Firefox supports HTML5 video using WebM, drag-and-drop, Web fonts, some CSS3 features like transformations, and WebGL for Web-based 3D graphics. Version 8 added to Firefox's WebGL support, with Cross-Origin Resource Sharing (CORS), which lets developers securely load WebGL textures from different domains. Mozilla has even set up a site at webofwonder.org to showcase some of the new technology support (not unlike Microsoft's "BeautyOfTheWeb.com).

Firefox 13 now also support's SPDY, a replacement for the Web's standard transport protocol, HTTP. SPDY speeds up communications through compression and by reducing the number of server interactions required to load a webpage. SPDY—short for "speedy" and not an acronym—has not yet been officially sanctioned by the Internet standards bodies. It's been primarily developed by Google, which actually owns the trademark for the term "SPDY." When browsing to sites owned by that Web behemoth, Firefox users may see faster response. The only other large site to come out with SPDY support on its servers so far is Twitter.

New Developer Tools
Firefox 12 13?added more than 80 refinements to the plentiful developer tools it includes like its Web Console, Scratchpad, Style Editor, Page Inspector, Style Inspector, HTML view and Page Inspector. A Find feature for the Scratchpad, transitions for the style sheet editor, and display of earlier page errors without requiring a page reload are highlights here. Firefox 11 added two new tools for developers, both heavy in the eye-candy department. The first is an innovative visual layout tool called Tilt, which lets coders see their pages in layers of related content.  Tilt uses WebGL to create a 3D view of a website's component structures. You access Tilt by selecting "3D" View in Page Inspector. After this, you can hover the mouse cursor over any page element to get more information.

The other new tool is Style Editor, which lets coders make changes to CSS style sheets and see the results instantly. The separate dialog box lets you make changes to styles and see them reflected immediately on the page in the browser. Once changes are made, the Firefox Style Editor lets you save the changes in a new CSS file.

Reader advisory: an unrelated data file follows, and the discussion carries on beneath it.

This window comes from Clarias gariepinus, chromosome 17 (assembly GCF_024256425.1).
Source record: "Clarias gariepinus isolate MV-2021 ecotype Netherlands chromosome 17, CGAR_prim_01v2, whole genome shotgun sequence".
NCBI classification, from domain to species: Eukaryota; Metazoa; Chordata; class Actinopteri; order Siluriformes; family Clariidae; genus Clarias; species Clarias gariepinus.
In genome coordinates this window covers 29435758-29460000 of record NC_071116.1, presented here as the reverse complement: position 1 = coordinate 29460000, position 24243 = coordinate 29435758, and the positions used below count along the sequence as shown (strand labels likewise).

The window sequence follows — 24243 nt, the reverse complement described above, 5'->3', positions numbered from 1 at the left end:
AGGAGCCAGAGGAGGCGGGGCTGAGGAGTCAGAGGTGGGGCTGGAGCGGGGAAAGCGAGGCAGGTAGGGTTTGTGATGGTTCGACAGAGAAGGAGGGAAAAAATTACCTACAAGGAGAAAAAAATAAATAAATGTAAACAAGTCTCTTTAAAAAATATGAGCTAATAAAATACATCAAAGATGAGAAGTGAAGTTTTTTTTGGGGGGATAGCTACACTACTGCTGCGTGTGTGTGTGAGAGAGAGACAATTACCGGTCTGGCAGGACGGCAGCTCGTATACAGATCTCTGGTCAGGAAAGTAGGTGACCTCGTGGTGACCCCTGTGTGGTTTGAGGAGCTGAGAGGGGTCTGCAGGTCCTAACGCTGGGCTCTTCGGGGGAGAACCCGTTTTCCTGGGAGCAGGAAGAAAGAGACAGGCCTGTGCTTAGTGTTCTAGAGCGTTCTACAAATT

Firefox 10 also added several tools that streamline site-building. Some of these include a scratchpad using the Eclipse Orion code editor and new Page and Style Inspectors that will provide detailed CSS information. Anti-aliasing for WebGL content will smooth out rough edges, and CSS3D Transforms will bring 3D animation to 2D objects. Finally of interest is support for full-screen Web applications.

In real-world anecdotal site testing, Firefox 13 is as reliable as it gets. All major sites have long targeted it for compatibility. I had no trouble logging into and viewing accounts at financial sites, our traffic analysis site, and the new Yahoo Mail, all of which have tripped other new browsers occasionally. HD video and fonts were smooth and sharp.

Privacy and Security
Firefox has long offered a raft of security features, including phishing and malware site protections, and integration with antivirus software. Add-on installation requires a secure connection, but Firefox doesn't go as far as Chrome's sandboxing technology to completely isolate its code. Firefox's support for standards lets sites make them even more secure: Content Security Policy (CSP), which lets sites prevent XSS (cross-site scripting) attacks. This can prevent, say, a commenter on a site from executing script. Another proposed standard, HSTS, or HTTP Strict Transport Security, lets sites establish a secure connection even before you log in.

These are great initiatives, but they'll only work if the sites implement them. Another such standard Mozilla is the Do Not Track HTTP header. Firefox includes an API call that Web sites can use JavaScript to check whether you've set this to indicate you don't want to be tracked. But compared with Microsoft's Tracking Protection feature in IE9, the Mozilla answer relies on the ad networks to abide by users wishes, whereas Microsoft just blocks the trackers from communicating with your browser.

Firefox's director of engineering Johnathan Nightingale, told me that the block-list approach used by IE isn't always effective, since ad sites could always set up new domains. Google's answer, an add-in, also relies on the ad networks rather than independent lists. But in my tests, I found that, even with the Do Not Track checkbox checked, all the cookies from ad networks like DoubleClick and Google were still being downloaded to my system, while IE9's Tracking Protection actually blocked these interactions.

Firefox prevents add-on installation by third-party software installers, as mentioned above. Rogue extensions have shown up in the past, and though it's unlikely software that you intentionally install would add one of these to your browser, this procedure is another layer of protection.

Firefox Inches Forward
Firefox is far from dead, and is still the number-two browser worldwide, used by hundreds of millions. Firefox 13 is a pleasure to browse with; it's fast, and truly open. The new new-tab and home pages make it even more so. Mozilla developers have built a beautiful, responsive, compatible, secure, and flexible piece of software. It's also the only major browser that doesn't come from a billion-dollar company profiting from Web services and sites. For some users this last fact is reason enough to use Firefox. But our Editors' Choice browser, Google Chrome, still remains slightly faster and more capable, with built-in Flash and PDF support, nifty Instant page display, and more HTML5 support. Firefox 13 has some unique attractions of its own, and unless you need some of Google's Chrome-only services, you'll be perfectly happy with Firefox.

Copyright © 2010 Ziff Davis Publishing Holdings Inc.